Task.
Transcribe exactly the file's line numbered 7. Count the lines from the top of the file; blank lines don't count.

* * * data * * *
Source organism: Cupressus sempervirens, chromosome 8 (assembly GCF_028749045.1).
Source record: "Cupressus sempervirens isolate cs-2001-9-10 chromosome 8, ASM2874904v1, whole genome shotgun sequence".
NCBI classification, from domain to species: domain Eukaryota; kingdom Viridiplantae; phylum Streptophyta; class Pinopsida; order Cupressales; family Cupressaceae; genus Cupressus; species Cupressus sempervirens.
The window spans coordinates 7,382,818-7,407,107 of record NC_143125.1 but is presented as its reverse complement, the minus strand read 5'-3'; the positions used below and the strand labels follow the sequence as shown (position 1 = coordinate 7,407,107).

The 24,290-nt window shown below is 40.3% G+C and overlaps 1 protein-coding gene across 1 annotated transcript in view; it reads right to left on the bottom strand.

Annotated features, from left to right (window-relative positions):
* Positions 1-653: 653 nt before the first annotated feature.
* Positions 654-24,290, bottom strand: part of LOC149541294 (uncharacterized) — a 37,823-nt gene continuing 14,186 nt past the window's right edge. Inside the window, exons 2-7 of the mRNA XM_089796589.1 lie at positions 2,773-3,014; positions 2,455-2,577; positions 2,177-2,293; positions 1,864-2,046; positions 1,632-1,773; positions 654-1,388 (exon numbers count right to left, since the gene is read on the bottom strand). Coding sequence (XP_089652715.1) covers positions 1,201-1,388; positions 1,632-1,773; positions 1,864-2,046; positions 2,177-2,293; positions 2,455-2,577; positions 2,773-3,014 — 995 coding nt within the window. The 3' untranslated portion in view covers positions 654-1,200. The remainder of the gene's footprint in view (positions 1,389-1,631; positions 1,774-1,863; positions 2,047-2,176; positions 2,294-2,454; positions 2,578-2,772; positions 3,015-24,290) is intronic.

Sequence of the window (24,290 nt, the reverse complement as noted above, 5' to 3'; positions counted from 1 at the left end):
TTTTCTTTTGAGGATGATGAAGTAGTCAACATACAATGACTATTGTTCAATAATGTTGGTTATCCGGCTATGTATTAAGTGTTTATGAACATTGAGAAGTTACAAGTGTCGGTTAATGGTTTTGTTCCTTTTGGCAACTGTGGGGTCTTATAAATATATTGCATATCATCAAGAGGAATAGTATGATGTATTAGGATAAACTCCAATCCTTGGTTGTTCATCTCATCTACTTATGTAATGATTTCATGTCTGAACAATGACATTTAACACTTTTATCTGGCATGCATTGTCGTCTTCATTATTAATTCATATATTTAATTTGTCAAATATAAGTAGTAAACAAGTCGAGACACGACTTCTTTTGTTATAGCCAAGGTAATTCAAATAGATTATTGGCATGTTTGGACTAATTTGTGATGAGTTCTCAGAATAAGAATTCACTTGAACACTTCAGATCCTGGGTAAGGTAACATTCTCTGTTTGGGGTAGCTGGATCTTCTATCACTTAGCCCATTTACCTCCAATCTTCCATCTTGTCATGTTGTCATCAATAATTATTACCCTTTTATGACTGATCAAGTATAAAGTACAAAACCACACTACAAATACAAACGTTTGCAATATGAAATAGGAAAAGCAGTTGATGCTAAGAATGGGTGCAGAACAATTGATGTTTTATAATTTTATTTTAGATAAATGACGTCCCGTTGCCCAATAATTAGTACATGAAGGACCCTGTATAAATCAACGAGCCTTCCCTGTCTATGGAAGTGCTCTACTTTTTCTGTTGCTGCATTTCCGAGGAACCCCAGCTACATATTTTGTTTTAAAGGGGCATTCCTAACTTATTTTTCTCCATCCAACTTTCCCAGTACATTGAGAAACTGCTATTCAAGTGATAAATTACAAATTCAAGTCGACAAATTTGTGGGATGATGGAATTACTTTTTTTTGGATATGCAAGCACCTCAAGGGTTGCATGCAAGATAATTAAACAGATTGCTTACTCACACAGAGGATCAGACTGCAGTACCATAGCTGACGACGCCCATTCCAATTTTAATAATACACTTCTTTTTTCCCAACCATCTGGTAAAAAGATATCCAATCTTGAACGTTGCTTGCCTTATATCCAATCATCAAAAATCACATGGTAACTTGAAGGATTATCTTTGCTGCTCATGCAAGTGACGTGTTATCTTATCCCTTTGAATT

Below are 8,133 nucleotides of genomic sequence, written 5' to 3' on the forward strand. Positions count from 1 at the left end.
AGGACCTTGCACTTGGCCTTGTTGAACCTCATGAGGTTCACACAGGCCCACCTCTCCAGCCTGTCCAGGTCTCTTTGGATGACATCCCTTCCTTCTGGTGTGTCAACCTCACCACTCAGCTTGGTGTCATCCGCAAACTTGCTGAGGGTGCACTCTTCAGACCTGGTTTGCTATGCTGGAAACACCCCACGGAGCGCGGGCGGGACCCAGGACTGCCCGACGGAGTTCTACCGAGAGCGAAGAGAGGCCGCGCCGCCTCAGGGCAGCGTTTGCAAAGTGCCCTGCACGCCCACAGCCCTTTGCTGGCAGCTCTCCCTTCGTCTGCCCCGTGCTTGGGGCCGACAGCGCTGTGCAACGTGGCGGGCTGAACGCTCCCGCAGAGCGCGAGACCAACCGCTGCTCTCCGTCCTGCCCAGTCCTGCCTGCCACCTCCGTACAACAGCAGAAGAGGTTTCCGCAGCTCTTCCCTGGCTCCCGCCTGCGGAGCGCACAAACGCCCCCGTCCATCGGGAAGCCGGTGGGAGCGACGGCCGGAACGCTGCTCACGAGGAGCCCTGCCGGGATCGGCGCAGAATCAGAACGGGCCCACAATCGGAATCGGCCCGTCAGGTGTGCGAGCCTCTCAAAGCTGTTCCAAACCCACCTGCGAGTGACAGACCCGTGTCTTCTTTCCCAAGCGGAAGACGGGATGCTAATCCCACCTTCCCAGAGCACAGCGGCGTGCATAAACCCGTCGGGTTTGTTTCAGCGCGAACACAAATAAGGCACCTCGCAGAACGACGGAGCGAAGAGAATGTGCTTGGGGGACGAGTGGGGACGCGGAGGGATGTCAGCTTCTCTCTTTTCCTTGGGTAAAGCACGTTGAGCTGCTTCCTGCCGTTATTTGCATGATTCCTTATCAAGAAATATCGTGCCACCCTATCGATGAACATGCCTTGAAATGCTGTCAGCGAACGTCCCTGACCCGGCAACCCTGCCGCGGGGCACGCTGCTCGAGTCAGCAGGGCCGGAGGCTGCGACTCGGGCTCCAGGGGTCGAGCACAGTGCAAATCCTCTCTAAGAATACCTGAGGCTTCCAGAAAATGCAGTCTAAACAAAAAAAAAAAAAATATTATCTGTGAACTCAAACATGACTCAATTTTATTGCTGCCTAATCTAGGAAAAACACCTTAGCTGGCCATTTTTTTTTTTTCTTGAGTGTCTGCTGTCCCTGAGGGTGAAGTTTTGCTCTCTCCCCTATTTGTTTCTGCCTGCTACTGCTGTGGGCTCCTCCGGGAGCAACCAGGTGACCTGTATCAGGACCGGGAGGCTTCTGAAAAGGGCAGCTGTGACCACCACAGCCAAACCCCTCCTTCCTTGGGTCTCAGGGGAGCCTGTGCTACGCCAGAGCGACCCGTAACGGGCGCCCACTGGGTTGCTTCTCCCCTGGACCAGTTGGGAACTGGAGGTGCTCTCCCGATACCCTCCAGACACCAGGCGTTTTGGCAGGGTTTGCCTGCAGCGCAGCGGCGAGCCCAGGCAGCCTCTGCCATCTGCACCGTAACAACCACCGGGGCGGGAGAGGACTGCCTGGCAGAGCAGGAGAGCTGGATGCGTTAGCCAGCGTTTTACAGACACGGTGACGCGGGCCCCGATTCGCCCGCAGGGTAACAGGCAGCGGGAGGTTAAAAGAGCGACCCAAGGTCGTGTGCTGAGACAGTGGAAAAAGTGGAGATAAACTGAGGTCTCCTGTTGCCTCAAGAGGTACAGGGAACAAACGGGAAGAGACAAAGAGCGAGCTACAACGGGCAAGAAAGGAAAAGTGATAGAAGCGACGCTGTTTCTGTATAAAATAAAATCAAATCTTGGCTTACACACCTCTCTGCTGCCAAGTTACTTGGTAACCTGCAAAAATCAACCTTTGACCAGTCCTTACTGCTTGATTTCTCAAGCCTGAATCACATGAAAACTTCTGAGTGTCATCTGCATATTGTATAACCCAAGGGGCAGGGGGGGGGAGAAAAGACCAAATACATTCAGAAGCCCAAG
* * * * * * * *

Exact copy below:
* Positions 1-653: 653 nt before the first annotated feature.